DAKAR (Thomson Reuters Foundation) - Thousands of migrants flown back from Libya are likely to attempt the perilous journey to Europe again unless they find jobs at home, Senegal said on Tuesday, after reports that slave traders were selling Africans in markets.
The West African country has some of the highest numbers of young men who get trafficked, imprisoned and sold in lawless Libya while trying to reach Europe, according to the United Nations migration agency.
“If we don’t provide for their needs, they’ll leave again,” said Mariama Cisse, who coordinates government programs for returnees, including job training, loans and community projects.
“At the moment we cannot cover all the needs,” she told the Thomson Reuters Foundation.
The trafficking and enslavement of African migrants has been in the spotlight after footage broadcast by CNN last month appeared to show Africans being sold in Libya, sparking a global outcry and protests across Europe and Africa.
Since then, countries such as Senegal have pushed to bring their nationals home.
Senegal is a stable democracy, but its rural villages have emptied of young men who are unemployed and see Europe as the only means to a better life.
“I cannot stay in this country and watch my parents suffer,” said Djiby Diouf, one of 162 migrants who returned from Libya on Tuesday on a charter flight organized by the International Organization for Migration (IOM) and the government.
The 25-year-old electrician had hoped to find a job in Europe and send money back home.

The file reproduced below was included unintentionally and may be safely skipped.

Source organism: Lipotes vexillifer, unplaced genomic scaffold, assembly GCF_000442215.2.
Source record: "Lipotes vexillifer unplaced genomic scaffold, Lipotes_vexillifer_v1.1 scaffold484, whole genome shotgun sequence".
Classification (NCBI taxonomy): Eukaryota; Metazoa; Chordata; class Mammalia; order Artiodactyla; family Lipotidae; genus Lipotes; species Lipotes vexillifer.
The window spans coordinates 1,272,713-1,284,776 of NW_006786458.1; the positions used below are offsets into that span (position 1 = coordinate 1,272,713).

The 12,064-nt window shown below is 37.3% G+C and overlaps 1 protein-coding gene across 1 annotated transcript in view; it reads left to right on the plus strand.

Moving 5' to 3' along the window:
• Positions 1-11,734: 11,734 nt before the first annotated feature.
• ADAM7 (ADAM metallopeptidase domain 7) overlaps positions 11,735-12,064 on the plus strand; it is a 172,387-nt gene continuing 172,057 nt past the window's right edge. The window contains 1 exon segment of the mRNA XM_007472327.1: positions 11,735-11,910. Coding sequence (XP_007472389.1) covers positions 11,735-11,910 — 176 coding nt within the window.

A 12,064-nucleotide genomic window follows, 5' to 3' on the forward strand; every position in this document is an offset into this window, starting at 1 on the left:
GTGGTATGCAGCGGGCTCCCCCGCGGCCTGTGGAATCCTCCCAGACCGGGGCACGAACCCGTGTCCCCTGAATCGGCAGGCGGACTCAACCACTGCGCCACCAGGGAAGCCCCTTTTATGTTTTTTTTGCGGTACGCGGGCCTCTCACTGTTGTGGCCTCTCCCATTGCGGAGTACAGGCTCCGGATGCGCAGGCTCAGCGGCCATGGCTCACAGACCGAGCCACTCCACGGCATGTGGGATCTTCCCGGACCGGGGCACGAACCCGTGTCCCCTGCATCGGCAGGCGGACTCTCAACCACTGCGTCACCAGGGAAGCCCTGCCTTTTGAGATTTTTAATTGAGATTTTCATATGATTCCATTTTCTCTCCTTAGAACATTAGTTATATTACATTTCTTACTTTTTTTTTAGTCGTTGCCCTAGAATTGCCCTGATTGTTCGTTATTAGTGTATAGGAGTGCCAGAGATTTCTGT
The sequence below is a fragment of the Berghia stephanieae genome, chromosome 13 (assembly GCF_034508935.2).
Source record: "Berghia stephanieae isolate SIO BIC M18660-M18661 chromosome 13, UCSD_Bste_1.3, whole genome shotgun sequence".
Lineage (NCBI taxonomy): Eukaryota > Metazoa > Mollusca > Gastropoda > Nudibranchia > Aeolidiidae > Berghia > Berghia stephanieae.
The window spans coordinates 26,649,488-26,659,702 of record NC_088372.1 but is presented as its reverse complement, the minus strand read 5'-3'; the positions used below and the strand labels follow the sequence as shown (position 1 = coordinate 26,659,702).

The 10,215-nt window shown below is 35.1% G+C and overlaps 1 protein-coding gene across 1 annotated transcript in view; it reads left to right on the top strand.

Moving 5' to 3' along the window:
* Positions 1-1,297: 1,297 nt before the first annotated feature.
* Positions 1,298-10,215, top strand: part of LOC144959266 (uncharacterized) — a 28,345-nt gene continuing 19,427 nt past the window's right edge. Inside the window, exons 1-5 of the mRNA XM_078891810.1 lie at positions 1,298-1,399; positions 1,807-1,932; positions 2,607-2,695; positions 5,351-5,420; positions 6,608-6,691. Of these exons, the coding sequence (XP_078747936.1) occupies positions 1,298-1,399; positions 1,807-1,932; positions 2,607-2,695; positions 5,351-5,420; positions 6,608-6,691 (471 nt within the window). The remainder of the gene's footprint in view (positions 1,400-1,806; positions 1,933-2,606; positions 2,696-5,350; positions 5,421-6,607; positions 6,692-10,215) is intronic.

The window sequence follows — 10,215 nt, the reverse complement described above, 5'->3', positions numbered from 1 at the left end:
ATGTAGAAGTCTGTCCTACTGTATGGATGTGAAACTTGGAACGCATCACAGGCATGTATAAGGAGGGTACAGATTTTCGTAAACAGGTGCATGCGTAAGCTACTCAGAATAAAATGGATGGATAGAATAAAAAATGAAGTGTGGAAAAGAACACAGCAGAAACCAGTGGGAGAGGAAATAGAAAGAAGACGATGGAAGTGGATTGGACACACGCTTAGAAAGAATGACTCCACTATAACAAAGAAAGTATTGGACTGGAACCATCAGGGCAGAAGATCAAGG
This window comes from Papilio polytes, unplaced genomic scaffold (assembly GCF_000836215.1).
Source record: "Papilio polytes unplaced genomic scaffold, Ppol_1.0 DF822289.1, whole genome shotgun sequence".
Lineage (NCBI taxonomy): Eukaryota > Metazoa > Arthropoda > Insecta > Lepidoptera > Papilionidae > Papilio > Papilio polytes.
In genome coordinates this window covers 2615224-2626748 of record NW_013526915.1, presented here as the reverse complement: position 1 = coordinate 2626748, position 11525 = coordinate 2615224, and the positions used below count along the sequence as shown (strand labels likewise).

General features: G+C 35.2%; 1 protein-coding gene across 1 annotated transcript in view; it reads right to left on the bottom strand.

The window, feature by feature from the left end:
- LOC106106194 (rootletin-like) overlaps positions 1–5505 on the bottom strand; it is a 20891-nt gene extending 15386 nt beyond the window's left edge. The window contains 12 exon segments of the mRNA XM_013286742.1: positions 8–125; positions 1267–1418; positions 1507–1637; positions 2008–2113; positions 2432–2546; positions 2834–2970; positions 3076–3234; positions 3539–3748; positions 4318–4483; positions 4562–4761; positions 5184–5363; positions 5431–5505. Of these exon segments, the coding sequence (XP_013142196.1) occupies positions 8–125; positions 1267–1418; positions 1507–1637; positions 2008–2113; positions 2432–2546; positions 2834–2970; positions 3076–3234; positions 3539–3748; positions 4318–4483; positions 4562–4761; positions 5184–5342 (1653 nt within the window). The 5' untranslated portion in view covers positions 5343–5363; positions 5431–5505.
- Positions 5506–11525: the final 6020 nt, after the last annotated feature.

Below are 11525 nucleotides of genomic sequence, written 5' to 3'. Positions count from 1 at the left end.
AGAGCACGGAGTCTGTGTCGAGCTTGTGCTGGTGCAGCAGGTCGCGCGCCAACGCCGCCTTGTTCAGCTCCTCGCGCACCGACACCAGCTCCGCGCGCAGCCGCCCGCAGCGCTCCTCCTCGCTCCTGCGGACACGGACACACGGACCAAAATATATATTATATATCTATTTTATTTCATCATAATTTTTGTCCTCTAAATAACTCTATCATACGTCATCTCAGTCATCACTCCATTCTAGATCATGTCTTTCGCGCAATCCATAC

But he was tortured in Libyan detention centers for a year and suffered severe burns from gasoline that spilled on him in a boat that capsized while crossing the Mediterranean, he said.
Diouf only plans to stay home long enough to recover from his injuries.
“If the state doesn’t help us, I will leave again,” he said.
Other migrants on the flight said they were unsure of their plans, while several said that they would be content to stay in Senegal and try to get by.
To stem the tide of departures, the European Union has given Senegal over 160 million euros ($189 million) for youth opportunities, reintegration and development projects, IOM’s chief of mission in Senegal, Jo-Lind Roberts, said.
But returnees in need of assistance are increasing, with many more expected in the coming months, she said.
More than 2,600 Senegalese migrants have flown home this year with IOM’s voluntary repatriation scheme compared to about 1,800 in all of 2016.
“It would be ideal for additional support for reintegration programs to be set up,” Roberts said.